Director: Jia Zhangke
Genre: Drama/Social Drama/Documentary
Language: Mandarin
Country: China

Tuesday, 31 December 2019

Mirch Masala [1987]

Bold, provocative and confrontational, Ketan Mehta’s visceral feminist film Mirch Masala was all these and a bit more. Subtlety wasn’t among its facets, and yet, ironically, its bluntness – a tight-fisted punch against patriarchy, and the accompanying sexual oppression and abuse against women (legitimized through traditional power structures) – is what made it all the more powerful. The tale, based on a short story, is set in an arid hamlet in colonial-era India. The village is marked by its disdain for anything that challenges status quo – the then swaraj (self-determination) movement against the British, education for girls, the right to dignity and agency for women and lower castes, etc. – and the same is perpetuated by the village headman (Suresh Oberoi) and slimy priest (Harish Patel). The vicious and arrogant subedar (Naseeruddin Shah) represents the worst of the lot, assuming it his birth-right to plunder the village for fun, brutally thrash his servants, ogle at women and have his libido satisfied at will. Things take a dramatic turn when his lascivious gaze falls on Sonbai (Smita Patil), a sultry and defiant married woman lusted by the village. And all hell breaks lose when she displays the gall and temerity to wound his fragile male-ego, leading to a thrillingly shot pursuit, and the iconic climax that the film is led to upon her taking refuge in a factory, guarded by an old watchman (Om Puri), where womenfolk grind red chillies into powder. Both Patil and Shah gave electrifying performances, while Deepti Naval, too, was memorable as the headman’s feisty wife who, like Sonbai, refuses to go silently into the night. The film’s dominant colour palette was red, symbolizing passion, sexuality, fury and rebellion.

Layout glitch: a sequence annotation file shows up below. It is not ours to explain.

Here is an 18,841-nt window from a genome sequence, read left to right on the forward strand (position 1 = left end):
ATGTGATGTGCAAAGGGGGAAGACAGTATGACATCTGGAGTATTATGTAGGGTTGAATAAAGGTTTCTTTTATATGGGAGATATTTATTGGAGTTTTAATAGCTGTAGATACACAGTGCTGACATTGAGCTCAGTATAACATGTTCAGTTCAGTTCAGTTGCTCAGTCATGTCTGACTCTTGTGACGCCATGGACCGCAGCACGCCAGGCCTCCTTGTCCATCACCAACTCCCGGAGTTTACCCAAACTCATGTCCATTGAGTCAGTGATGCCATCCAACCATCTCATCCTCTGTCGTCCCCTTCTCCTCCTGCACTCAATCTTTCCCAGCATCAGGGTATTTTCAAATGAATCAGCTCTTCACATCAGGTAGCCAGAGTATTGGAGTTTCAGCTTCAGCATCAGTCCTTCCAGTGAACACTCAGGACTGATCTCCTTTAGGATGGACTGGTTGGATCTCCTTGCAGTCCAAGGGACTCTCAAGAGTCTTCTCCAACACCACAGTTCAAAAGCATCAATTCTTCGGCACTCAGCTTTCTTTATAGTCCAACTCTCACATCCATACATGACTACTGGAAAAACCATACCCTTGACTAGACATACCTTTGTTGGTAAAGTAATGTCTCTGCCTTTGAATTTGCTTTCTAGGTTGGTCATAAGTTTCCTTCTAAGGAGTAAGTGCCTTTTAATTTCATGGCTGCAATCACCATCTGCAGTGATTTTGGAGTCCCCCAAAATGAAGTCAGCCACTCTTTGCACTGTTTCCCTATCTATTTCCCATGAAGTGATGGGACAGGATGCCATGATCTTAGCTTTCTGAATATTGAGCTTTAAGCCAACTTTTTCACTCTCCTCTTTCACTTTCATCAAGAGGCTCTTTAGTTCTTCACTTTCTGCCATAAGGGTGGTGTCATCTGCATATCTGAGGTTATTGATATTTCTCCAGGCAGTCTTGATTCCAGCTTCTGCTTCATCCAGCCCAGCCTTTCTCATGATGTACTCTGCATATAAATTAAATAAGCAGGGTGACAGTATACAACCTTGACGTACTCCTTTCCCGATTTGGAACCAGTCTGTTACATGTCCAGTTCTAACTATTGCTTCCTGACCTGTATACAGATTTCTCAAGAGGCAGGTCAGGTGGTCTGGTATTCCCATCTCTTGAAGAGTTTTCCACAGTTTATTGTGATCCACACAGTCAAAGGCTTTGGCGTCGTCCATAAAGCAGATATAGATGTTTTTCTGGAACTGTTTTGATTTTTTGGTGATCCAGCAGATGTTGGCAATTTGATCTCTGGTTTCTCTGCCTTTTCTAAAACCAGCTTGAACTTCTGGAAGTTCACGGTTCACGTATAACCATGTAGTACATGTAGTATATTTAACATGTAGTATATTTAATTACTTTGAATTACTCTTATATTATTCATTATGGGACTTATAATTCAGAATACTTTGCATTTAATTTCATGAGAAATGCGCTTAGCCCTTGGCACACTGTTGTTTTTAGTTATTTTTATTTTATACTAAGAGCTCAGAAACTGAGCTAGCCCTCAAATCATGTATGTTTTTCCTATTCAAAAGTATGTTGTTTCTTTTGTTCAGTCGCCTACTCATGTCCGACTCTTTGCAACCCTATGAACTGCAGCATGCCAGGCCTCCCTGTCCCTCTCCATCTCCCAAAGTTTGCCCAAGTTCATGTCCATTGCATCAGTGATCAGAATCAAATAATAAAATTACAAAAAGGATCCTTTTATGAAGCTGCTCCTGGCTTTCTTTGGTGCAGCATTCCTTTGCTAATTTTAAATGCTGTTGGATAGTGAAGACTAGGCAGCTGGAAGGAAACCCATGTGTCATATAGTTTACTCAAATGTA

Director: Ketan Mehta
Genre: Thriller/Psychological Thriller/Ensemble Film
Language: Hindi
Country: India